WHO: Indonesia still faces a high burden of tropical infectious diseases WHO: Indonesia still faces a high burden of tropical infectious diseases

WHO: Indonesia still faces a high burden of tropical infectious diseases

WHO: Indonesia still faces a high burden of tropical infectious diseases

Neglected tropical diseases cause high rates of morbidity, disability, and stigma, especially affecting the poorest and most marginalized populations, including children, women, and the elderly

Jakarta - Deputy Representative of the World Health Organization (WHO) for Indonesia Momoe Takeuchi said Indonesia is still facing a high burden of tropical infectious diseases, despite prevention and control efforts and the availability of effective treatment.

"Neglected tropical diseases cause high rates of morbidity, disability and stigma, especially affecting the poorest and most marginalized populations, including children, women and the elderly," said Momoe during a speech at the Commemoration of World NTD's Day 2024 attended online in Jakarta, Wednesday.

Globally, said Momoe, there are 21 Neglected Tropical Diseases (NTD) which are caused by various pathogens, including viruses, bacteria, protozoa and parasitic worms.

"Eleven of these diseases can be found in Indonesia," he said.

He said efforts to combat NTDs were critical to achieving universal health coverage and ensuring everyone's right to health was fulfilled.

Along with highly contagious diseases such as dengue fever and tuberculosis, Momoe continued that Indonesia is also struggling to eliminate and eradicate NTDs such as filariasis, worms, schistosomiasis (snail fever), leprosy and yaws .

Other diseases, such as scabies, rabies, and poisonous snake bites, also affect public health and require the attention of competent authorities.

On World NTDs Day 2024, he said, WHO invites everyone, including leaders, government officials and society, to unite, act and eliminate NTDs in the world.

"We also call for investing boldly and sustainably to free around 1.6 billion people in the world's most vulnerable communities from the vicious cycle of persistent disease and poverty," he said.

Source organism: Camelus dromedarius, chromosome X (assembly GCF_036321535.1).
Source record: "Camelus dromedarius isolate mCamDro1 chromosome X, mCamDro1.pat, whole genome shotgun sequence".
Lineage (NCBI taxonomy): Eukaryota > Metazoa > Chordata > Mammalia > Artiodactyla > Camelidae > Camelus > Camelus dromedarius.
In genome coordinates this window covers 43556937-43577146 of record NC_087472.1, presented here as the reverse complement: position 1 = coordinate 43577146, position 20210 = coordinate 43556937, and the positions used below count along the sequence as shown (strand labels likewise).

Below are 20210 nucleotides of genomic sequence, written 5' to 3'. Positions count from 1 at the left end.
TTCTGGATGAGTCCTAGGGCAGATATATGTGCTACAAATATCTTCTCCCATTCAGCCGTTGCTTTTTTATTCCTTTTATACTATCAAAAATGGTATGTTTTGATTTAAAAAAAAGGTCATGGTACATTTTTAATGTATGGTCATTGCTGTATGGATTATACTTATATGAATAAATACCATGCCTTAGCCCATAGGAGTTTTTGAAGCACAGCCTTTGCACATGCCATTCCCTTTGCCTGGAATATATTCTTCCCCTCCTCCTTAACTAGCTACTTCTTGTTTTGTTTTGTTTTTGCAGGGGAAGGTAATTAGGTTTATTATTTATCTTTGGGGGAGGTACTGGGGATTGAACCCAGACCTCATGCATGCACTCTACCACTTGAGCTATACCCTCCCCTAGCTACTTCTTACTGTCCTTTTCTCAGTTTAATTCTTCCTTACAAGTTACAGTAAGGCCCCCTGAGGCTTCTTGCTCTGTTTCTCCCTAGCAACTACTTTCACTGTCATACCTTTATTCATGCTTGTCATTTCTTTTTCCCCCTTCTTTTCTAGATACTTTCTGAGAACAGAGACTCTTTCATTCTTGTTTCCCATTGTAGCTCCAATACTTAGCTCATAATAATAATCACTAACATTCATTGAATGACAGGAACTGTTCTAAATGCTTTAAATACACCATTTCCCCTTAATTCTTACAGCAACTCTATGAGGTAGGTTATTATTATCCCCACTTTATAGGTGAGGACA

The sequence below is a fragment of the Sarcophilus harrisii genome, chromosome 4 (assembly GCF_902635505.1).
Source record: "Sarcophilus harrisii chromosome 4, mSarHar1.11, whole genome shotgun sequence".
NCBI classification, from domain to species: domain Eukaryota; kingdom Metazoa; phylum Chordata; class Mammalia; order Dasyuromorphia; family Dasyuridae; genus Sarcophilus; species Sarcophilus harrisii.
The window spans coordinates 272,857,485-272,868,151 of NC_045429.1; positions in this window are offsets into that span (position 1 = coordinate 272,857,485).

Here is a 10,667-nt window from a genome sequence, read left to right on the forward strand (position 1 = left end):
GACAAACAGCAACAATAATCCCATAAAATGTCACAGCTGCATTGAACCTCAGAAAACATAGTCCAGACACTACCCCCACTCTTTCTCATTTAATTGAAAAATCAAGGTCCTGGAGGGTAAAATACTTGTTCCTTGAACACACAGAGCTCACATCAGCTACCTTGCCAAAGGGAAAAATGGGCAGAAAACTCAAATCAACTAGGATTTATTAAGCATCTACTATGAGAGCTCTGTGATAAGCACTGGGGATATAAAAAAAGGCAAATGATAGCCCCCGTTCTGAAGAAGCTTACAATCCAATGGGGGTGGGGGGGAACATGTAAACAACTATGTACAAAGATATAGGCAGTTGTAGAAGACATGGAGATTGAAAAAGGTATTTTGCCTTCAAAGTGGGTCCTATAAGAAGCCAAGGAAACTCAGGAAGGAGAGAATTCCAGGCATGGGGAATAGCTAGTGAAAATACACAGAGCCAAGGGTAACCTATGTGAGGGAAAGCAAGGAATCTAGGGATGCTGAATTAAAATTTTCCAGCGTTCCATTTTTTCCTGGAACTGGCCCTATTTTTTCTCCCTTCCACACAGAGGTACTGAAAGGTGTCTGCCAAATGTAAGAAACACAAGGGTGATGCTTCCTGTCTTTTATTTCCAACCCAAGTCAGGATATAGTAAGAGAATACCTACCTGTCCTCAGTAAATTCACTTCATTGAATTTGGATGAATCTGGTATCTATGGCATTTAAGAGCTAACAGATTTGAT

In Indonesia, WHO encourages national and regional leaders to eradicate yaws throughout the country, of which fewer than 50 cases are currently reported in 2023.


In addition, WHO encourages efforts to eliminate schistosomiasis (snail fever) which is currently only found in 28 villages and eliminating leprosy and filariasis by 2030.

"To achieve this target collaboration with various stakeholders and ensuring access to health resources such as medicines, diagnostic equipment and vaccines is very important," he said.

WHO appreciates the Government of Indonesia for its strong leadership in implementing a subnational elimination verification approach to verify elimination efforts from villages to provinces.

WHO is ready to certify elimination and eradication at the national level. This approach has been recognized by other countries, he said, especially large countries like Indonesia. 

"Today I congratulate the 99 districts/cities that have been verified as free from yaws and the three districts that have eliminated filariasis," he said.

WHO invites all elements of society in Indonesia to celebrate this success and encourage other districts/cities to implement similar strategies in areas that have successfully eliminated yaws.

"WHO is committed to supporting Indonesia in achieving the SDGs target of ending the NTD epidemic and other infectious diseases by 2030," he said.

The commemoration of World NTD's Day 2024 was held in Jakarta today in the presence of the Minister of Health (Menkes) Budi Gunadi Sadikin, regents, mayors and district/city representatives, Director General of Disease Prevention and Control of the Ministry of Health Maxi Rondonuwu, as well as all work team heads and program managers National NTD, provincial district/city.

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